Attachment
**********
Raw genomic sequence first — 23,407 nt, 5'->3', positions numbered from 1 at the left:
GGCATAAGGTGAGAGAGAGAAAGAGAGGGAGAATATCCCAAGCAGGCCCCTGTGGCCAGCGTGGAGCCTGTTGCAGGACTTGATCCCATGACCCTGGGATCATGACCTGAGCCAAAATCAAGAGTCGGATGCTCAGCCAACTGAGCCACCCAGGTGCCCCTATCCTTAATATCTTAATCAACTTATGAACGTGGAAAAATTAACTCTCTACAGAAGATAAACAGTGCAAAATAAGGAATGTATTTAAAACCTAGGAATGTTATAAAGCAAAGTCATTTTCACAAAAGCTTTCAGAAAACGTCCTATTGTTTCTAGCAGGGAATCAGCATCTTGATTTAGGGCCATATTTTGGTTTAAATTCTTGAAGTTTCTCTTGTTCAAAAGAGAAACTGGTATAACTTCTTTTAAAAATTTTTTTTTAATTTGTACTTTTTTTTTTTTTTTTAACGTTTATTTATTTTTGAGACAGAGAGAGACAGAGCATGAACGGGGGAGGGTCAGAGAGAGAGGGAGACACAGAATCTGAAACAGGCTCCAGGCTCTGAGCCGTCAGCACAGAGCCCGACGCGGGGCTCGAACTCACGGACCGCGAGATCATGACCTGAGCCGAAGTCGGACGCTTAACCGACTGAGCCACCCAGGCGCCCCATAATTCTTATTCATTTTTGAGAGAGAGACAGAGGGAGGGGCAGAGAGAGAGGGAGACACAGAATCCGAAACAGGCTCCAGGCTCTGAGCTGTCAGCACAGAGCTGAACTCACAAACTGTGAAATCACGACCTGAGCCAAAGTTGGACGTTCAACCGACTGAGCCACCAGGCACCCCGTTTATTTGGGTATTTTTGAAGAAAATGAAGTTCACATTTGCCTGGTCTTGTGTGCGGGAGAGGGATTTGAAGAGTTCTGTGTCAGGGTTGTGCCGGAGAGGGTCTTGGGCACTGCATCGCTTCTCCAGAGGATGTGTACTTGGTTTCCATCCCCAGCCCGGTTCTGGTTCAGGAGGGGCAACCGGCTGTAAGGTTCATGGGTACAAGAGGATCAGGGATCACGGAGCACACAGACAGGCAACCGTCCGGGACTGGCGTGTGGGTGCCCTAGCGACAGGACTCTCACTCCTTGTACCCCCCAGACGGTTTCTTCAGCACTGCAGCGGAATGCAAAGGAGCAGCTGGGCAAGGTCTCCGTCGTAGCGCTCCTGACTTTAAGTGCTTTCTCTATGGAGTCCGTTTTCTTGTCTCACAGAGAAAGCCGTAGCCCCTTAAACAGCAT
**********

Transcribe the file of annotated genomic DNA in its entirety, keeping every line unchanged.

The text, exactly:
Raw genomic sequence first — 23,407 nt, 5'->3', positions numbered from 1 at the left:
GGCATAAGGTGAGAGAGAGAAAGAGAGGGAGAATATCCCAAGCAGGCCCCTGTGGCCAGCGTGGAGCCTGTTGCAGGACTTGATCCCATGACCCTGGGATCATGACCTGAGCCAAAATCAAGAGTCGGATGCTCAGCCAACTGAGCCACCCAGGTGCCCCTATCCTTAATATCTTAATCAACTTATGAACGTGGAAAAATTAACTCTCTACAGAAGATAAACAGTGCAAAATAAGGAATGTATTTAAAACCTAGGAATGTTATAAAGCAAAGTCATTTTCACAAAAGCTTTCAGAAAACGTCCTATTGTTTCTAGCAGGGAATCAGCATCTTGATTTAGGGCCATATTTTGGTTTAAATTCTTGAAGTTTCTCTTGTTCAAAAGAGAAACTGGTATAACTTCTTTTAAAAATTTTTTTTTAATTTGTACTTTTTTTTTTTTTTTTAACGTTTATTTATTTTTGAGACAGAGAGAGACAGAGCATGAACGGGGGAGGGTCAGAGAGAGAGGGAGACACAGAATCTGAAACAGGCTCCAGGCTCTGAGCCGTCAGCACAGAGCCCGACGCGGGGCTCGAACTCACGGACCGCGAGATCATGACCTGAGCCGAAGTCGGACGCTTAACCGACTGAGCCACCCAGGCGCCCCATAATTCTTATTCATTTTTGAGAGAGAGACAGAGGGAGGGGCAGAGAGAGAGGGAGACACAGAATCCGAAACAGGCTCCAGGCTCTGAGCTGTCAGCACAGAGCTGAACTCACAAACTGTGAAATCACGACCTGAGCCAAAGTTGGACGTTCAACCGACTGAGCCACCAGGCACCCCGTTTATTTGGGTATTTTTGAAGAAAATGAAGTTCACATTTGCCTGGTCTTGTGTGCGGGAGAGGGATTTGAAGAGTTCTGTGTCAGGGTTGTGCCGGAGAGGGTCTTGGGCACTGCATCGCTTCTCCAGAGGATGTGTACTTGGTTTCCATCCCCAGCCCGGTTCTGGTTCAGGAGGGGCAACCGGCTGTAAGGTTCATGGGTACAAGAGGATCAGGGATCACGGAGCACACAGACAGGCAACCGTCCGGGACTGGCGTGTGGGTGCCCTAGCGACAGGACTCTCACTCCTTGTACCCCCCAGACGGTTTCTTCAGCACTGCAGCGGAATGCAAAGGAGCAGCTGGGCAAGGTCTCCGTCGTAGCGCTCCTGACTTTAAGTGCTTTCTCTATGGAGTCCGTTTTCTTGTCTCACAGAGAAAGCCGTAGCCCCTTAAACAGCAT